Jeremy Corbyn should realise that forcing a general election could backfire on Labour – he just needs to look at the landslide SNP victory in 2015 after defeat in the independence referendum the year before, writes Paris Gourtsoyannis.
Opening the debate on his motion of no confidence in the UK Government, Jeremy Corbyn offered his sympathies to Bernie from Bute.
The fictional islander had it even worse than Brenda from Bristol, who famously spoke for the nation by greeting the 2017 general election with the cry of: “Not another one!”
She had nothing to complain about compared with her Scottish cousin: Bernie has seen two referendums, three national elections and one council vote in the space of five years. Pipe down, Brenda.
Corbyn’s conclusion is that both of them should get over it. Labour’s preferred solution to the Brexit deadlock is a general election. Push Theresa May from power and the UK’s political paralysis will be solved, like freeing a trapped nerve.
But if Corbyn had asked Bernie what he thought, rather than telling him what was good for him, the Labour leader might have picked up some west coast wisdom. Because Bernie knows what happens when you hold a first-past-the-post election about a binary issue amid maximum national division.
The 2015 general election didn’t so much happen in Scotland as Scotland happened to the election. It became the postscript to the independence referendum campaign, with the SNP energised by a huge membership and a new leader, and fuelled by the outrage at David Cameron’s response to the result.
Scotland spilled over into the UK-wide campaign with Conservative billboards that put Ed Miliband in Alex Salmond’s pocket. Despite the defeat in the independence referendum, nationalists took full advantage of Scotland still being at the centre of attention. The question for voters ceased to be which party they supported, but who would speak up for Scotland the loudest.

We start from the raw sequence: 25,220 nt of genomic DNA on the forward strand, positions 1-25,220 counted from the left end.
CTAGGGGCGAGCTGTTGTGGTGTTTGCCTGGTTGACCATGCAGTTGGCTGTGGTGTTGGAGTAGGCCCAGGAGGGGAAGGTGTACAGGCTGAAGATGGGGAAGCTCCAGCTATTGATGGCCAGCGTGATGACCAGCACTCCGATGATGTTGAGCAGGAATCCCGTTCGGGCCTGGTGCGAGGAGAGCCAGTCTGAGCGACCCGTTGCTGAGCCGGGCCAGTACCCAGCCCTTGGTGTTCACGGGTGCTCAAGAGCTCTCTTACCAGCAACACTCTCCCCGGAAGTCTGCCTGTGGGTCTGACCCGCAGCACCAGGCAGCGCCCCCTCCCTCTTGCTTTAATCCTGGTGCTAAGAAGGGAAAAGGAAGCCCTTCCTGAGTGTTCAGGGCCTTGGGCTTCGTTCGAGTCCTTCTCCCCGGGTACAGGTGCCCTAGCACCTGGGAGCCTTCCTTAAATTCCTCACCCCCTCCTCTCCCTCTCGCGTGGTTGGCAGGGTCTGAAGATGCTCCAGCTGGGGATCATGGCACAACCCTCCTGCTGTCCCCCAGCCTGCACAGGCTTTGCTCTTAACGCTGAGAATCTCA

Despite the fact that it came less than a year after the Brexit referendum result, the 2017 general election was tame by comparison. Voters will make elections about what they want to make them about. In 2017, before words like ‘backstop’ and ‘customs union’ were part of the daily vocabulary on the six o’clock news, voters wanted to hear about anything but Brexit.
Theresa May launched an election campaign to restore national honour after Brussels bureaucrats were nasty to her in a German newspaper about a dinner she had with EU chiefs. Alongside a cursed manifesto, her promise to be strong and stable in talks with the EU tanked.
Brexit was already the biggest thing on people’s minds in 2017, and voters still took away Theresa May’s majority. According to the latest YouGov tracker of the most important issues facing the country, the economy, immigration, health and housing have all fallen back as causes of concern since then. Brexit looms even larger, while voters overwhelmingly believe the country is in crisis and its politicians are failures. Pour that toxic mixture over the UK’s constituency map, which broke two-thirds in favour of Leave, and the result could be the opposite of the one Corbyn is hoping for.
Labour, which has yet to decide how it would pitch its Brexit policy to a divided supporter base, would have its contradictions ruthlessly exploited. May remains more popular than Corbyn for the job of Prime Minister – even though both trail behind the option of ‘someone else’.
The damage would be worst in Scotland – polling suggests the party would be squeezed between the SNP and the Tories and nearly wiped out, again. Once in the same decade is misfortune, twice is carelessness.
What would the campaign look like on the ground? The shouting men in yellow vests that currently surround my workplace on a regular basis would soon appear around yours, on your high street.
That’s not even a new phenomenon in Scotland – but in 2015, it tended only to follow Jim Murphy and his Irn Bru crates. Now the whole of the UK could enjoy civic and joyous nationalism.
Some have made the dangerous suggestion that parliament be suspended so Brexit can be imposed. A general election would do the same thing, eating up six weeks of precious time. The lesson from 2015 should be to leave Bernie alone. He can’t fix it for you anyway.